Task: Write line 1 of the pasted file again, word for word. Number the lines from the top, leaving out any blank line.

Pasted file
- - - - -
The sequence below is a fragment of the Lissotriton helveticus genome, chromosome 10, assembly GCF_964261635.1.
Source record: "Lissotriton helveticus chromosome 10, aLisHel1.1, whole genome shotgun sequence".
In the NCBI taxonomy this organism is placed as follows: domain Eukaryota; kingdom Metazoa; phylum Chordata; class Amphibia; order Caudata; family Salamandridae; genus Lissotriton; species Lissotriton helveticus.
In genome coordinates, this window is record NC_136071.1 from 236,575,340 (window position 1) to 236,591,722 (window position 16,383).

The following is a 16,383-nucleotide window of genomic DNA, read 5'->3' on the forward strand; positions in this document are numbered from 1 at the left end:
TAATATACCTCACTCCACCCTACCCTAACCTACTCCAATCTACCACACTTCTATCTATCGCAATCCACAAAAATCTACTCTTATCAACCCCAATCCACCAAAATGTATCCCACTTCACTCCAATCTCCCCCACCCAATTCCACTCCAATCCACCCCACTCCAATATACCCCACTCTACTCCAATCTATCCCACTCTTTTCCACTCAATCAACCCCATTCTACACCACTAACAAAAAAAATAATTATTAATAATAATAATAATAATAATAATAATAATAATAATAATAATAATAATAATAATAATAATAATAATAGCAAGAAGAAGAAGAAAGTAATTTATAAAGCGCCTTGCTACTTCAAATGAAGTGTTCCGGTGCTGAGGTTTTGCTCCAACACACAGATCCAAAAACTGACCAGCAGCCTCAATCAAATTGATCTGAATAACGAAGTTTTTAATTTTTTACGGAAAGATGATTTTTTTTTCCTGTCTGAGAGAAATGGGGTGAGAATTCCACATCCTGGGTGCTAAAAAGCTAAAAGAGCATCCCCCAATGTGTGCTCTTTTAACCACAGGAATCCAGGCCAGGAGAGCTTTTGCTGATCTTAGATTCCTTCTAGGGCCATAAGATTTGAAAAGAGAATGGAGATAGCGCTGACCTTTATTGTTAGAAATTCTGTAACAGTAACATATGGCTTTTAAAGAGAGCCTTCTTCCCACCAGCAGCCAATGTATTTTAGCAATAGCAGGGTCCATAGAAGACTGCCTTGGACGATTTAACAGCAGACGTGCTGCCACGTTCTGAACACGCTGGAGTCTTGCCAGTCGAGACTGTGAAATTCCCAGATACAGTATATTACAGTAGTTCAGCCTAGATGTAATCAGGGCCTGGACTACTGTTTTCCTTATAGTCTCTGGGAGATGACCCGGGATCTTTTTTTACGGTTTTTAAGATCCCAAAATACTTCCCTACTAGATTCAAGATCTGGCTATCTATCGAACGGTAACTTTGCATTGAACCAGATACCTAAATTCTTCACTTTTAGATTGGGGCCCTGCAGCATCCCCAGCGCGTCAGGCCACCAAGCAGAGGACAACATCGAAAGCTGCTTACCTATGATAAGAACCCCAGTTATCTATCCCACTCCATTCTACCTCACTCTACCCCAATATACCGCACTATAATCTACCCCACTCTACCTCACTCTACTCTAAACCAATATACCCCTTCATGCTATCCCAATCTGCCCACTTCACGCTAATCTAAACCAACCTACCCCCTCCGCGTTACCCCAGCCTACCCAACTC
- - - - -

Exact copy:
The sequence below is a fragment of the Lissotriton helveticus genome, chromosome 10, assembly GCF_964261635.1.